There's probably a lot more to say about Rolfe's style of humor, and the particular YouTube culture and format that's grown-up around it.  For the moment, however, I think it's more important to note that one of the interesting things about Rolfe is that it turns out he doesn't seem to be just a one-trick pony.  One gratifying surprise is to discover that the guy is something of a Horror movie buff.  He's not the sort whose knowledge can't go any further than the year 1978, either.  This is the sort of Terror Geek that actually knows who Vincent Price and Boris Karloff were.  No offense, yet that kind of pop culture knowledge is the rarest commodity in an era that by and large can't seem to realize that any real history existed before Spielberg made a film like E.T., and even that film seems in danger of falling through the cracks.  Rolfe, however, isn't one to forget.  Even when its a film that he can't quite get behind (and there have been times when I have to disagree with him on certain cinematic texts), you can tell his love for the genre as whole is what allows him to be able to have at least some kind of appreciation.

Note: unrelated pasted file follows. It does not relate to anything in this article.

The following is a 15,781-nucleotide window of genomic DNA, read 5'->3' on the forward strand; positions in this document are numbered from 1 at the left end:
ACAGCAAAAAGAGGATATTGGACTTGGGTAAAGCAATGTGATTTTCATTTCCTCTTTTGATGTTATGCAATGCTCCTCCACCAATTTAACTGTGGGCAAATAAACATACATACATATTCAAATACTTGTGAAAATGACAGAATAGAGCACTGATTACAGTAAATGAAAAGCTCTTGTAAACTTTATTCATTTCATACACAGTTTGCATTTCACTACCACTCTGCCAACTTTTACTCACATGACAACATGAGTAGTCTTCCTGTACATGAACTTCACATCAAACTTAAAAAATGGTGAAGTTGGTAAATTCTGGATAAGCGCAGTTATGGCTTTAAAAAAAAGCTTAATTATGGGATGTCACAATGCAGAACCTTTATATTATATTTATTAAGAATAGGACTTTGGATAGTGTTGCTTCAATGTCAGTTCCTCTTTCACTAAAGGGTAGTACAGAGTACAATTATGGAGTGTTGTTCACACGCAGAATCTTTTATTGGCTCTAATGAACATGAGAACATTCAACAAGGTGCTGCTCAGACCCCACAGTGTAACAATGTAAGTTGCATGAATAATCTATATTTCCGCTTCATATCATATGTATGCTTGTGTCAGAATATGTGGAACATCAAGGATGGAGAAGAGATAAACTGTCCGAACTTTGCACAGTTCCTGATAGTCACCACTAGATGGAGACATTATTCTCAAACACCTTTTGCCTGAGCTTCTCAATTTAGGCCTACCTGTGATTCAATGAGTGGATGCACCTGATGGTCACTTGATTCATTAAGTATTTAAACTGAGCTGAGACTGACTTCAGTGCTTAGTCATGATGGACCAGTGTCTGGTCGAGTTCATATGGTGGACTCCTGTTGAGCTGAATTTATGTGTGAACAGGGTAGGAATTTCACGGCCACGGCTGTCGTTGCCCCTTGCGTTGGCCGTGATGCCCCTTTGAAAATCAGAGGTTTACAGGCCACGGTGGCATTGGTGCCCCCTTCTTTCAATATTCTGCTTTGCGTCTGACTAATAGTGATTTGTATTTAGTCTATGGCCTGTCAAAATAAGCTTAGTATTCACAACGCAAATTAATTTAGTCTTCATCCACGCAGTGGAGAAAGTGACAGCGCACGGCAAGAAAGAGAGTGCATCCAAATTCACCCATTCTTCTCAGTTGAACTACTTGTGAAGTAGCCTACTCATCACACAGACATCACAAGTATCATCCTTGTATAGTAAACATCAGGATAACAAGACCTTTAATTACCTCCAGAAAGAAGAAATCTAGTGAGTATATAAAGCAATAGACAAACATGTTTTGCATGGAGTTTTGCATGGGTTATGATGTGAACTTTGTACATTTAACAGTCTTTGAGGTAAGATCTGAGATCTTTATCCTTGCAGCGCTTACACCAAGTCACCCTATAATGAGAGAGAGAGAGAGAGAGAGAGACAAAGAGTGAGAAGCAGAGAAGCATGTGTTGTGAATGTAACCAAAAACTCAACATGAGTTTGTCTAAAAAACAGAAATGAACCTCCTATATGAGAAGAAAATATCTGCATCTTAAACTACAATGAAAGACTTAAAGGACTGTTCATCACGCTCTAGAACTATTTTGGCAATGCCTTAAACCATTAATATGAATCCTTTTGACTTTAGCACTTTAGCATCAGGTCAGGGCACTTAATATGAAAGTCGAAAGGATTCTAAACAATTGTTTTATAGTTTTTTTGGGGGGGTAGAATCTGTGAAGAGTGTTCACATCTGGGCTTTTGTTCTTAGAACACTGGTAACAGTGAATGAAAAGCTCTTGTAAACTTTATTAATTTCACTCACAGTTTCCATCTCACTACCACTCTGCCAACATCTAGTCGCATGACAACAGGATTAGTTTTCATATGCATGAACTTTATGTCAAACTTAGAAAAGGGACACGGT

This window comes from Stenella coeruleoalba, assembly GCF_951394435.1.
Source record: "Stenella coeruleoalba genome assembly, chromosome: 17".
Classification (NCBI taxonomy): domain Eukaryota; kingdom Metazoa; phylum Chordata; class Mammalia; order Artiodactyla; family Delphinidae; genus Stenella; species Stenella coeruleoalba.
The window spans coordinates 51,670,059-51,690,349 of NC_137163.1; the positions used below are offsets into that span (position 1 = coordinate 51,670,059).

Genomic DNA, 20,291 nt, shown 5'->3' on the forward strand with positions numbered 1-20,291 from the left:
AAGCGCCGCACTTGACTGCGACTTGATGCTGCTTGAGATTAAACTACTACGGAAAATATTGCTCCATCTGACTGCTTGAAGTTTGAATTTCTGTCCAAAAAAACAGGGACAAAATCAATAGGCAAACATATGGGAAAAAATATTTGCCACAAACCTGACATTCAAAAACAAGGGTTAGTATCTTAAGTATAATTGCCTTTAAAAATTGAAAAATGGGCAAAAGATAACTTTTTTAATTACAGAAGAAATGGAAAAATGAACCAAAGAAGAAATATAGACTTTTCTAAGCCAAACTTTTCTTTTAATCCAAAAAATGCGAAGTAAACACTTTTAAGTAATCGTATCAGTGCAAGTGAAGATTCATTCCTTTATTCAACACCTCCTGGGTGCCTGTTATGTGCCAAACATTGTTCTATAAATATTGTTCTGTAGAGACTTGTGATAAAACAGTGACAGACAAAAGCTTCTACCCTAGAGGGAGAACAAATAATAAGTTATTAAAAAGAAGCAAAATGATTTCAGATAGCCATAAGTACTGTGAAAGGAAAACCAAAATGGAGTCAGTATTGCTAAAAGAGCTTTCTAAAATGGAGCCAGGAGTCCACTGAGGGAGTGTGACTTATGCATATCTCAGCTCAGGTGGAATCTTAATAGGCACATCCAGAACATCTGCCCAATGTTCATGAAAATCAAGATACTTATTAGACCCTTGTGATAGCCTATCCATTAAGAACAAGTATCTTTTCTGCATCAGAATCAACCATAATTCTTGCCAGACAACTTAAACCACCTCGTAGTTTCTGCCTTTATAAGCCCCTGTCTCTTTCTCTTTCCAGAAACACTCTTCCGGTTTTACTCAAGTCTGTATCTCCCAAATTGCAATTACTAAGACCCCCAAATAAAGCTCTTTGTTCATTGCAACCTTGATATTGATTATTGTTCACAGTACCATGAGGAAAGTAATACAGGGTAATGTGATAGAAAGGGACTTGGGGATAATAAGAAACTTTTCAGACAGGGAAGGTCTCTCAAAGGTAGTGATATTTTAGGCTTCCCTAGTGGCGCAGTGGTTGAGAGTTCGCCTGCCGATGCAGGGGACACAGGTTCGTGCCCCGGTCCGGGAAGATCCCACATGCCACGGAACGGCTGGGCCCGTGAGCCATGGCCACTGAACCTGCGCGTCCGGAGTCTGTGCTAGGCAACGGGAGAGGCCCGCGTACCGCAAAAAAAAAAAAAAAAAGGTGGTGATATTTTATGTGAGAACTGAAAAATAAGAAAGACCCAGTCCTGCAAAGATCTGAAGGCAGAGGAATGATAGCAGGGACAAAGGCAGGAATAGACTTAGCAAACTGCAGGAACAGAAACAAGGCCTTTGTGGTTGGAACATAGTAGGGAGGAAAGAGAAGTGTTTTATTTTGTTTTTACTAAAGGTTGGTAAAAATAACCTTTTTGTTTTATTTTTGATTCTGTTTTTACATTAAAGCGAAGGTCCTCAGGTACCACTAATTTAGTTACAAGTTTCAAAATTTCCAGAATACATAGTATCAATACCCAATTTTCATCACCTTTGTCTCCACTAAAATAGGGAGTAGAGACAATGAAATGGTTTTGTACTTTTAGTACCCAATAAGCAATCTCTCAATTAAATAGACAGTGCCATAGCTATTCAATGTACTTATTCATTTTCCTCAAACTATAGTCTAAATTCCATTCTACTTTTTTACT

Nor does Rolfe's fandom for the Horrific stop at just mere appreciation.  It seems to be enough of an inspiration for him to try his own hand at the genre.  It's a subject he's even willing to talk about at length at Cinemassacre.com, the site for the company he and his friends and family have formed just for this purpose, and of which the AVGN is just part of a greater, indie filmmaking whole.  It's on that site where you will find Rolfe sharing a lot about his love for the Horror genre, and how it has impacted him as an artist and movie maker.  Once you start to listen to him as he goes on, sometimes at eager and enthusiastic length, about a subject in which its obvious he cares passionately about, then perhaps it begins to make sense why one of his initial efforts as a film school graduate was a spin of on the Horror Mockumentary sub-genre.  In fact, you might say it's this love of Horror that is responsible for the topic of discussion today.